Minister for Defence - Interview with Lyndal Curtis, Capital Hill

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Senator the Hon David Johnston

Minister for Defence

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30 July 2014

David Johnston welcome to Capital Hill.

You put a lot of weight in a speech yesterday on getting the Air Warfare
Destroyer programme right saying it was a test case for the industry.

The Australian newspaper says you’re thinking of taking it away from ASC,
what was the Australian Submarine Corporation, and giving it to BAE
Industries, a British company with facilities in Australia. Is that the option
you’re looking at?

We haven’t made a decision in that regard but let’s just examine where
we’ve been. This will be the third or fourth iteration of a remediation on the
programme, now we can’t go on, what has been happening here is a coverup.

When we came to power I realised very quickly that this project was
completely off the rails.

Now some of the contractors have done very well and some of them have not
done very well. I’m not going to get into naming names but we do need to
change out some management, that’s an important, significant step for all of
the participants whose interests must be protected.

BAE as one of the candidates have an exceptionally good track record in
manufacturing the Queen Elizabeth-class aircraft carrier, a 65,000 tonne
vessel, in the UK and of course they’re in charge of the Astute-class
submarine programme, a 7,000 tonne submarine programme.

So they’re one of the candidates, they appear to have the credentials. I can’t
go into who’s who in the zoo, but we do need some competitive tension in
there. This project is probably our most complex ever.

Given that BAE Industries has performed well in the past, given that it would
mean keeping the jobs in Australia because they have Australian facilities, it
does look like your best option doesn’t it?

It may do, but I couldn’t comment at this stage because we have a
competitive process unfolding, albeit a very brief one because we’ve got to
get on with the job.

What’s on offer is a further eight, 7,000 tonne vessels. Now to anybody
who’s in any doubt as to my commitment to the Australian shipbuilding
industry let me just say I want to build those eight ships, out to 2035, in

But you did say yesterday ‘a shipbuilding industry in Australia, not at any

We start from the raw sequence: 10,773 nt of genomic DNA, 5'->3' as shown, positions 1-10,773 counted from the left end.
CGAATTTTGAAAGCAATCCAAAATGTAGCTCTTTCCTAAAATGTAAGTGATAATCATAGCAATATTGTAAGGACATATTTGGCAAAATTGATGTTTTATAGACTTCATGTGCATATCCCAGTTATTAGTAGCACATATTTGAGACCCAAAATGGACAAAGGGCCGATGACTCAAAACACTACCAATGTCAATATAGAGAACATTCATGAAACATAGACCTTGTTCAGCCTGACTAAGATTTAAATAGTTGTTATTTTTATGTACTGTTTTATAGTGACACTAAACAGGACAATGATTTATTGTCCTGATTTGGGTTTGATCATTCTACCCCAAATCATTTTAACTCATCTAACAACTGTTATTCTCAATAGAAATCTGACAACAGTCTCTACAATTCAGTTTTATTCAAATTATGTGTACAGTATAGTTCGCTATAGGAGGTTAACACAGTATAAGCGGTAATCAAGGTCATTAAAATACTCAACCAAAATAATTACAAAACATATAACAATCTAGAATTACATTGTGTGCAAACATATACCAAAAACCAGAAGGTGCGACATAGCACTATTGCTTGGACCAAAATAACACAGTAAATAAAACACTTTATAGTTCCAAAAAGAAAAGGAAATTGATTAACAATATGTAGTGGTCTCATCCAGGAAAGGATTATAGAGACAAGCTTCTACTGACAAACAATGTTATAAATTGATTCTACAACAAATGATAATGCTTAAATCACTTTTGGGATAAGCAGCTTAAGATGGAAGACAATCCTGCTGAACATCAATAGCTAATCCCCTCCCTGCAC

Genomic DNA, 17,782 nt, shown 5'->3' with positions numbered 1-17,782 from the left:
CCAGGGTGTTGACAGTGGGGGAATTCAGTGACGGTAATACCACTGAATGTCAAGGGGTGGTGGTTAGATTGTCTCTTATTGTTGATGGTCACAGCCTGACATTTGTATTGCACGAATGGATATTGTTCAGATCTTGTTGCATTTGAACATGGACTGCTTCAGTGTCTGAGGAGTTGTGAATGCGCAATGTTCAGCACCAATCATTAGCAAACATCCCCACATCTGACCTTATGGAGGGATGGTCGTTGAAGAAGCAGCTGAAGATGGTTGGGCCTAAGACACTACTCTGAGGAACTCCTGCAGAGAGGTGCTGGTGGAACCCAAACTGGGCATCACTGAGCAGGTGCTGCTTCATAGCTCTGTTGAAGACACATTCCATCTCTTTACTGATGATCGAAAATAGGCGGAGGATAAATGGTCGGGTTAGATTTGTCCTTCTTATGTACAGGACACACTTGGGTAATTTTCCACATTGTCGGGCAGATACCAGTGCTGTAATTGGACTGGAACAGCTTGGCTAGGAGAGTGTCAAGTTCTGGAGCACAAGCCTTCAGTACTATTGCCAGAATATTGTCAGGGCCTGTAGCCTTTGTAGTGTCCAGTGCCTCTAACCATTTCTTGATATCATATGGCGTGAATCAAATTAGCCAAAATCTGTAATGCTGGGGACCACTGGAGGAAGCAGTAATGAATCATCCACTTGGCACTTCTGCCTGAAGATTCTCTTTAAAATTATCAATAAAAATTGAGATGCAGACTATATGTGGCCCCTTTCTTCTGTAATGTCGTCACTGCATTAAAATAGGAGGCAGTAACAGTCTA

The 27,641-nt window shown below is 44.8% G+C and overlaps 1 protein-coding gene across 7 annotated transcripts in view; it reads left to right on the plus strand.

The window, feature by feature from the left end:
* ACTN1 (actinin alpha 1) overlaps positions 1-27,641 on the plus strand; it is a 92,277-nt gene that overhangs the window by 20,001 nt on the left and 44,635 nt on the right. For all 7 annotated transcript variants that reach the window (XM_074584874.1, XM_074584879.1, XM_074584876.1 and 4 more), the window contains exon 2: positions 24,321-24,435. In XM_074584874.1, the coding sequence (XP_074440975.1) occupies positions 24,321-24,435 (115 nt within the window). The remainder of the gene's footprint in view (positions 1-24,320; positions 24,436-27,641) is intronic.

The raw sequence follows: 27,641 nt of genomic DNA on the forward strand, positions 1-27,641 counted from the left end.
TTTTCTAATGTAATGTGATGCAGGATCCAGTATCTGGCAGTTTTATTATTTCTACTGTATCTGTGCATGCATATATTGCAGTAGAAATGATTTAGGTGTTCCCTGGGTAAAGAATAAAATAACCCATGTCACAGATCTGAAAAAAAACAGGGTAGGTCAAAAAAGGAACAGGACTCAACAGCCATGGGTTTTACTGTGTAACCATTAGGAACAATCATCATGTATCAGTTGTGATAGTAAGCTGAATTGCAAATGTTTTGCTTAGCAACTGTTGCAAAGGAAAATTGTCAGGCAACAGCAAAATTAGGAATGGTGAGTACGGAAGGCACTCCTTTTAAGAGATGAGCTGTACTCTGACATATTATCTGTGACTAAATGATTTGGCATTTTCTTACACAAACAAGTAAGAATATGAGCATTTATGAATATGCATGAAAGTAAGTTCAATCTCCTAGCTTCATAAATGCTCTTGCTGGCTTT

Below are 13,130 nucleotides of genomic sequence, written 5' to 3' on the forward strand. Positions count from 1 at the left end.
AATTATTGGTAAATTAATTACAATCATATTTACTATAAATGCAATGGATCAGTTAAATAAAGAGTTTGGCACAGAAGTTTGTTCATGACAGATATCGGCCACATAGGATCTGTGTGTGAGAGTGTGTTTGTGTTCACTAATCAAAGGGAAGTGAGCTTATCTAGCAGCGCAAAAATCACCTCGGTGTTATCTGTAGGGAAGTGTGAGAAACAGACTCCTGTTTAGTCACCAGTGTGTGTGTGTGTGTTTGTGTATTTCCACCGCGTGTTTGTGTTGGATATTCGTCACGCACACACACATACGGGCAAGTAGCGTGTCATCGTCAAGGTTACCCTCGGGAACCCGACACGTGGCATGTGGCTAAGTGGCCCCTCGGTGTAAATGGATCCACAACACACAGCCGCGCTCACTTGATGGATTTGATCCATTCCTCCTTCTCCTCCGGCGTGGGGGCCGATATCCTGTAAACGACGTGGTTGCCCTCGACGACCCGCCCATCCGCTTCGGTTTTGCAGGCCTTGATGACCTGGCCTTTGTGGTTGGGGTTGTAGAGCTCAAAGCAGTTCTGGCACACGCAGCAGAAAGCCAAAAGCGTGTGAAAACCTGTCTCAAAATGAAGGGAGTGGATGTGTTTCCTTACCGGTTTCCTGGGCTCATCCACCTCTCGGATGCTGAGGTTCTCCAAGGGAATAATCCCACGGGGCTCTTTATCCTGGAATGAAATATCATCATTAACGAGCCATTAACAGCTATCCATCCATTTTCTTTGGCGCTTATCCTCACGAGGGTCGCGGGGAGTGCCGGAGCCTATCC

Correct and that was the next line I was about to give you Lyndal, not at any
price, it’s not a blank cheque.

We must meet those international benchmarks, we set them at 80 man-hours
per tonne, the international average is 60 so we thought we’d put some
flexibility into the programme. We’re currently doing 150, now that is not

Where are the problems? Is it the way it’s being managed? Is it the way the
industrial conditions are set?

The problem is largely management. Our blue-collar workforce is very
skilled, I think they’re fine, I don’t have an issue with them necessarily.

Productivity is low and wages are high compared to the South Koreans, but
that’s not something we didn’t foresee.

Management has not been able to come to terms with the way we schedule
the blocks, their assembly, etc.

So integration is not a problem. Some of the block builders have been very
good, others not so good, but management has fundamentally been the issue.

Given the timeframes you’re making decisions about the new submarine
project, which is a much bigger spend, will this test case for Air Warfare
Destroyers determine whether the submarines can be either built or
assembled in Australia?

Well of course that’s an ongoing consideration and may I say we’ve inherited
virtually nothing done in the last five to six years, so we’re virtually starting
from scratch.

We’ve got two options on the table, neither of which appear to be that
satisfactory in terms of their development as a plan.

So we’re trying to put together what we see as the most risk-averse, viable,
capable – that is providing the most capability to Navy as they require – sort
of plan that is going to take us forward for a very long time.

Now what Coles taught us with sustainment is you want an enterprise, you
want an industry that’s ongoing. If you start to bookend things you then end
up with the problem we’ve got with AWD, that is green labour and green
management which is very expensive.

The Brits have shown me with the Astute programme and with the Queen
Elizabeth programme that that is the initial hurdle, and they’ve said to me
often that ‘if we had to start the Astute programme again we probably
wouldn’t succeed’, so they’ve come through that.

We are now going through exactly the same problems with AWD and I’m
saying we’ve got to get this right, we’ve got to hurry up, we’ve got to get
back on schedule and get our productivity up and then we’ll be in a position
to do the sorts of work in Australia that we must do if we can achieve a
reasonable premium on the international benchmark.

One final question on a slightly unrelated topic. The Assistant Employment
Minister raised an option when talking about older job seekers finding work
or having to meet an activity test that joining the Defence Reserves could be
part of that, would Defence be happy about that?

Well people have varying skills and I am amazed at the length and breadth of
the skills that we require in Defence. From event planning, to running
funerals, to technical scientific work, to facilitating research, to managing
grants, all peripheral to fighting and winning.

Now I always think that there’s an opportunity for anybody who has
reasonable skills that is prepared to contribute and so I’m excited as a
Defence Minister by a Reservist capacity that brings unique and varied skills
to the game.

We never shut the door on people having some positive input into the way
we do our business.

David Johnston thank you very much for your time.

Thank you Lyndal.

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